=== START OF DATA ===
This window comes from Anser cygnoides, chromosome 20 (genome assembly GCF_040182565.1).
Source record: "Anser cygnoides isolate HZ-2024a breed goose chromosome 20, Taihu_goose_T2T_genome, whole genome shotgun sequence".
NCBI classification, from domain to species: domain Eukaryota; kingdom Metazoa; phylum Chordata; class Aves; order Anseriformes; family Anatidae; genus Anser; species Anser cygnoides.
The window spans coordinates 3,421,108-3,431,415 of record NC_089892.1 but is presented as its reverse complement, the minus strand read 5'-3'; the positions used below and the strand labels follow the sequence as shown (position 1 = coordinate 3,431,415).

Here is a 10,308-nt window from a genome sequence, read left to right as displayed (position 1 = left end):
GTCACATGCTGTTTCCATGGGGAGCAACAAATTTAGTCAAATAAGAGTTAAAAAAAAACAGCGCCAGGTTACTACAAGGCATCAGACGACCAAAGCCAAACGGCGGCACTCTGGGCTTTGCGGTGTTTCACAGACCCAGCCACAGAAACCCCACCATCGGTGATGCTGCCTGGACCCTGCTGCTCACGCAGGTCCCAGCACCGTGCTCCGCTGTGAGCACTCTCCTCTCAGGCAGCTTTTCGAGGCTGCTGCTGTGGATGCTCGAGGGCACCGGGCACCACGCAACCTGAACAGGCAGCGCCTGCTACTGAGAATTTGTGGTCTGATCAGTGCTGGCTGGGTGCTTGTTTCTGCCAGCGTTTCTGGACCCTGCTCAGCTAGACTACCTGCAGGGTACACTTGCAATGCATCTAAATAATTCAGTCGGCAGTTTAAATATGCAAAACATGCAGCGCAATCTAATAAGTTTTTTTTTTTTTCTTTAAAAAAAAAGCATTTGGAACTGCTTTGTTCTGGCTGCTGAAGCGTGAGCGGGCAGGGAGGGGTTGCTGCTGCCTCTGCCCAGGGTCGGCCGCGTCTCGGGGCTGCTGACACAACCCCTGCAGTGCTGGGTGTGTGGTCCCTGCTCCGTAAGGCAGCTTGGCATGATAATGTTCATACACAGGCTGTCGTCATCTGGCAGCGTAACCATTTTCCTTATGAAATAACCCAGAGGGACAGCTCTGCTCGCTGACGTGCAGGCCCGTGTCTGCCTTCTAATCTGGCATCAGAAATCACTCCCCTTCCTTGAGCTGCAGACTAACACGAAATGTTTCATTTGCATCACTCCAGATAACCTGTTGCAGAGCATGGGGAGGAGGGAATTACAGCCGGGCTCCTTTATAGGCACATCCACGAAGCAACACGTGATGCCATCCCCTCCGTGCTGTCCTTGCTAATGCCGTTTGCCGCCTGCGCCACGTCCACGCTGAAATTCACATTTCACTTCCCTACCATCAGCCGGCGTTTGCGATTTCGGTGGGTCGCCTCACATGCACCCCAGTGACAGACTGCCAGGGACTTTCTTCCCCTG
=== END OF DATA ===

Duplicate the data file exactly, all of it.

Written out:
This window comes from Anser cygnoides, chromosome 20 (genome assembly GCF_040182565.1).
Source record: "Anser cygnoides isolate HZ-2024a breed goose chromosome 20, Taihu_goose_T2T_genome, whole genome shotgun sequence".
NCBI classification, from domain to species: domain Eukaryota; kingdom Metazoa; phylum Chordata; class Aves; order Anseriformes; family Anatidae; genus Anser; species Anser cygnoides.
The window spans coordinates 3,421,108-3,431,415 of record NC_089892.1 but is presented as its reverse complement, the minus strand read 5'-3'; the positions used below and the strand labels follow the sequence as shown (position 1 = coordinate 3,431,415).

Here is a 10,308-nt window from a genome sequence, read left to right as displayed (position 1 = left end):
GTCACATGCTGTTTCCATGGGGAGCAACAAATTTAGTCAAATAAGAGTTAAAAAAAAACAGCGCCAGGTTACTACAAGGCATCAGACGACCAAAGCCAAACGGCGGCACTCTGGGCTTTGCGGTGTTTCACAGACCCAGCCACAGAAACCCCACCATCGGTGATGCTGCCTGGACCCTGCTGCTCACGCAGGTCCCAGCACCGTGCTCCGCTGTGAGCACTCTCCTCTCAGGCAGCTTTTCGAGGCTGCTGCTGTGGATGCTCGAGGGCACCGGGCACCACGCAACCTGAACAGGCAGCGCCTGCTACTGAGAATTTGTGGTCTGATCAGTGCTGGCTGGGTGCTTGTTTCTGCCAGCGTTTCTGGACCCTGCTCAGCTAGACTACCTGCAGGGTACACTTGCAATGCATCTAAATAATTCAGTCGGCAGTTTAAATATGCAAAACATGCAGCGCAATCTAATAAGTTTTTTTTTTTTTCTTTAAAAAAAAAGCATTTGGAACTGCTTTGTTCTGGCTGCTGAAGCGTGAGCGGGCAGGGAGGGGTTGCTGCTGCCTCTGCCCAGGGTCGGCCGCGTCTCGGGGCTGCTGACACAACCCCTGCAGTGCTGGGTGTGTGGTCCCTGCTCCGTAAGGCAGCTTGGCATGATAATGTTCATACACAGGCTGTCGTCATCTGGCAGCGTAACCATTTTCCTTATGAAATAACCCAGAGGGACAGCTCTGCTCGCTGACGTGCAGGCCCGTGTCTGCCTTCTAATCTGGCATCAGAAATCACTCCCCTTCCTTGAGCTGCAGACTAACACGAAATGTTTCATTTGCATCACTCCAGATAACCTGTTGCAGAGCATGGGGAGGAGGGAATTACAGCCGGGCTCCTTTATAGGCACATCCACGAAGCAACACGTGATGCCATCCCCTCCGTGCTGTCCTTGCTAATGCCGTTTGCCGCCTGCGCCACGTCCACGCTGAAATTCACATTTCACTTCCCTACCATCAGCCGGCGTTTGCGATTTCGGTGGGTCGCCTCACATGCACCCCAGTGACAGACTGCCAGGGACTTTCTTCCCCTG